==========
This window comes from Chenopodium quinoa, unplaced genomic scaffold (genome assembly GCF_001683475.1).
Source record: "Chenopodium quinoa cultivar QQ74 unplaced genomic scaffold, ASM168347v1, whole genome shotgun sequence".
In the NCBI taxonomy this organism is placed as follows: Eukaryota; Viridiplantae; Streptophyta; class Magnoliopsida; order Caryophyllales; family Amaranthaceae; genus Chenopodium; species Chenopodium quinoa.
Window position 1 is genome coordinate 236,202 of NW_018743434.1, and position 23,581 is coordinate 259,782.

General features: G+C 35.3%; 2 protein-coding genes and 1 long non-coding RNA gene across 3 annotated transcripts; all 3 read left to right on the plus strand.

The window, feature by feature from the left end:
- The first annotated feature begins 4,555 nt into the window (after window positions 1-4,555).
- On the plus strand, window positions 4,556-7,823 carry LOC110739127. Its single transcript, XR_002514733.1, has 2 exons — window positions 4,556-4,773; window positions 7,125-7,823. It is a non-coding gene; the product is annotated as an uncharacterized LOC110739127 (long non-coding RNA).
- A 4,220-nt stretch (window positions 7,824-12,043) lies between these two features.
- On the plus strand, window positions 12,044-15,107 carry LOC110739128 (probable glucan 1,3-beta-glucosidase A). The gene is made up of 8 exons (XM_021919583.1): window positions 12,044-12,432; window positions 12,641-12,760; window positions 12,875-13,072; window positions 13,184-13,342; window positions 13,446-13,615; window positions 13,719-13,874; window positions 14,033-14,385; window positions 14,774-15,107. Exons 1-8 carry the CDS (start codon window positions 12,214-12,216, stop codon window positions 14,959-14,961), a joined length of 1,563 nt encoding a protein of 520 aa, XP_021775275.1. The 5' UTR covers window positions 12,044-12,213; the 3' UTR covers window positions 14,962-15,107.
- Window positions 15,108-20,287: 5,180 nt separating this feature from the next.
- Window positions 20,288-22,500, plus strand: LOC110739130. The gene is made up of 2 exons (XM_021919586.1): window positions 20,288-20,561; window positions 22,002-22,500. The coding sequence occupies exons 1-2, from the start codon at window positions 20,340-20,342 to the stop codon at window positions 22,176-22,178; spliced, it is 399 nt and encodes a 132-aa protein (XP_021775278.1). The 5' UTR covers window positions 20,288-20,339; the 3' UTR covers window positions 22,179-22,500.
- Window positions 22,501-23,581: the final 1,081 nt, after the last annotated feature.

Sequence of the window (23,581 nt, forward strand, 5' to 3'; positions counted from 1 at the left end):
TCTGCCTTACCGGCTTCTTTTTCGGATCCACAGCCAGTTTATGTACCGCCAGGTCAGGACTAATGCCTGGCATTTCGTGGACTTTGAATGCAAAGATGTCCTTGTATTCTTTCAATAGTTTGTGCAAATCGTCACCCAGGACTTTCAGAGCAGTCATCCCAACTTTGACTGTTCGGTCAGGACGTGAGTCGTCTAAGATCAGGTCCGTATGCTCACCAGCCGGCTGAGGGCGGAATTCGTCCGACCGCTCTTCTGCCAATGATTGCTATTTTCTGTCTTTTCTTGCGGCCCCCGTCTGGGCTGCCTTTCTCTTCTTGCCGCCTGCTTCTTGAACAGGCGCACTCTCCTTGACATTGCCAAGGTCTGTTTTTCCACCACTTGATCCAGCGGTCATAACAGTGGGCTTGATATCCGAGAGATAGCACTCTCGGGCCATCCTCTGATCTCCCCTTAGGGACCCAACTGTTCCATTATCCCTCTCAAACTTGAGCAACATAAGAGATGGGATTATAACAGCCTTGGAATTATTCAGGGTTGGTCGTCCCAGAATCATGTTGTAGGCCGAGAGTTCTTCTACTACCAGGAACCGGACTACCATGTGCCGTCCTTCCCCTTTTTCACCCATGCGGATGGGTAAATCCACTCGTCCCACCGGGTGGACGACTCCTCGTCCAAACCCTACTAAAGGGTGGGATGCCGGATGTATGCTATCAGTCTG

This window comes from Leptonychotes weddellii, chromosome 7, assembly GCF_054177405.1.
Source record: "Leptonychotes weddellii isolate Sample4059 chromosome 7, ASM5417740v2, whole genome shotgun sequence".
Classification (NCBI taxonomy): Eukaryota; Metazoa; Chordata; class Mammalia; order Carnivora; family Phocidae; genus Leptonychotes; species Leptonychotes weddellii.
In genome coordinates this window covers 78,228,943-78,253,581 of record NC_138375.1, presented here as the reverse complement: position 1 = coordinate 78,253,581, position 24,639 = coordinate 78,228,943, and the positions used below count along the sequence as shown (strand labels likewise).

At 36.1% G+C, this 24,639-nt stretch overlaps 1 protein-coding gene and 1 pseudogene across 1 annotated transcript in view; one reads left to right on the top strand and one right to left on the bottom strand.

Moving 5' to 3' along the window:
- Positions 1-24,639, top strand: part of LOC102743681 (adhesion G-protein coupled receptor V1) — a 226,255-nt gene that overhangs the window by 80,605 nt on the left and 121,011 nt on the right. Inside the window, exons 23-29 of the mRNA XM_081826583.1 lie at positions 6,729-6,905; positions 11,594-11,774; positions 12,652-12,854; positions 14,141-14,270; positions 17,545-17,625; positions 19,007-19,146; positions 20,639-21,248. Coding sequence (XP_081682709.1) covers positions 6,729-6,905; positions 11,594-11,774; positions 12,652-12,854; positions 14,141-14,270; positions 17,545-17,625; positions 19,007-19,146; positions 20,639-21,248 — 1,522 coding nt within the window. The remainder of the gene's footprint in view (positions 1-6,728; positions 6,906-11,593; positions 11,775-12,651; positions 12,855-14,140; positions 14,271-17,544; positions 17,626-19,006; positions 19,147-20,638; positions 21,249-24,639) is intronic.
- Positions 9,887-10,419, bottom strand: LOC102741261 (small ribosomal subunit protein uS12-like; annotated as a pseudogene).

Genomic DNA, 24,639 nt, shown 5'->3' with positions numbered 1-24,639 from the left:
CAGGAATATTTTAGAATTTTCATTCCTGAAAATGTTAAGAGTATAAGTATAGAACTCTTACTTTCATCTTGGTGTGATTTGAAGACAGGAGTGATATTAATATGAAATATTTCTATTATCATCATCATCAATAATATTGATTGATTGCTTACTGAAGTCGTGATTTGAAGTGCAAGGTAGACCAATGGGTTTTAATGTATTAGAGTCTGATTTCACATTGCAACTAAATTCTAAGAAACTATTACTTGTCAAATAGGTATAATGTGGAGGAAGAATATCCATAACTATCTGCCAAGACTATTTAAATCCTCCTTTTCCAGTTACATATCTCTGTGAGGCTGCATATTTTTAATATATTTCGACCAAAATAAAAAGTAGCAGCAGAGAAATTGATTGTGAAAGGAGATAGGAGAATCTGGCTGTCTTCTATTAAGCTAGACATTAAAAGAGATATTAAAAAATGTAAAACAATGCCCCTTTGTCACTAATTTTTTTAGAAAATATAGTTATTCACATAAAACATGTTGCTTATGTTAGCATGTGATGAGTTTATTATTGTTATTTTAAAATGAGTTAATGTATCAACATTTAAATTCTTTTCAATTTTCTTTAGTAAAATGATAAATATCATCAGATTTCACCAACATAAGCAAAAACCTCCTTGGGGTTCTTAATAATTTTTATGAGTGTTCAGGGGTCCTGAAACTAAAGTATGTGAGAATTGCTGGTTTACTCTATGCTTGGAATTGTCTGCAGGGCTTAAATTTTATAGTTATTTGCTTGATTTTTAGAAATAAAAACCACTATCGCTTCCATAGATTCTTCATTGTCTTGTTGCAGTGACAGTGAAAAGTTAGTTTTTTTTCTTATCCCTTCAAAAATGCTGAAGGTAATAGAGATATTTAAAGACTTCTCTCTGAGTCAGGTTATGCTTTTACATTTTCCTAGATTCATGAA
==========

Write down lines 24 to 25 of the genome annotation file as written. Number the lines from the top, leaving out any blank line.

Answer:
Genomic DNA, 24,639 nt, shown 5'->3' with positions numbered 1-24,639 from the left:
CAGGAATATTTTAGAATTTTCATTCCTGAAAATGTTAAGAGTATAAGTATAGAACTCTTACTTTCATCTTGGTGTGATTTGAAGACAGGAGTGATATTAATATGAAATATTTCTATTATCATCATCATCAATAATATTGATTGATTGCTTACTGAAGTCGTGATTTGAAGTGCAAGGTAGACCAATGGGTTTTAATGTATTAGAGTCTGATTTCACATTGCAACTAAATTCTAAGAAACTATTACTTGTCAAATAGGTATAATGTGGAGGAAGAATATCCATAACTATCTGCCAAGACTATTTAAATCCTCCTTTTCCAGTTACATATCTCTGTGAGGCTGCATATTTTTAATATATTTCGACCAAAATAAAAAGTAGCAGCAGAGAAATTGATTGTGAAAGGAGATAGGAGAATCTGGCTGTCTTCTATTAAGCTAGACATTAAAAGAGATATTAAAAAATGTAAAACAATGCCCCTTTGTCACTAATTTTTTTAGAAAATATAGTTATTCACATAAAACATGTTGCTTATGTTAGCATGTGATGAGTTTATTATTGTTATTTTAAAATGAGTTAATGTATCAACATTTAAATTCTTTTCAATTTTCTTTAGTAAAATGATAAATATCATCAGATTTCACCAACATAAGCAAAAACCTCCTTGGGGTTCTTAATAATTTTTATGAGTGTTCAGGGGTCCTGAAACTAAAGTATGTGAGAATTGCTGGTTTACTCTATGCTTGGAATTGTCTGCAGGGCTTAAATTTTATAGTTATTTGCTTGATTTTTAGAAATAAAAACCACTATCGCTTCCATAGATTCTTCATTGTCTTGTTGCAGTGACAGTGAAAAGTTAGTTTTTTTTCTTATCCCTTCAAAAATGCTGAAGGTAATAGAGATATTTAAAGACTTCTCTCTGAGTCAGGTTATGCTTTTACATTTTCCTAGATTCATGAA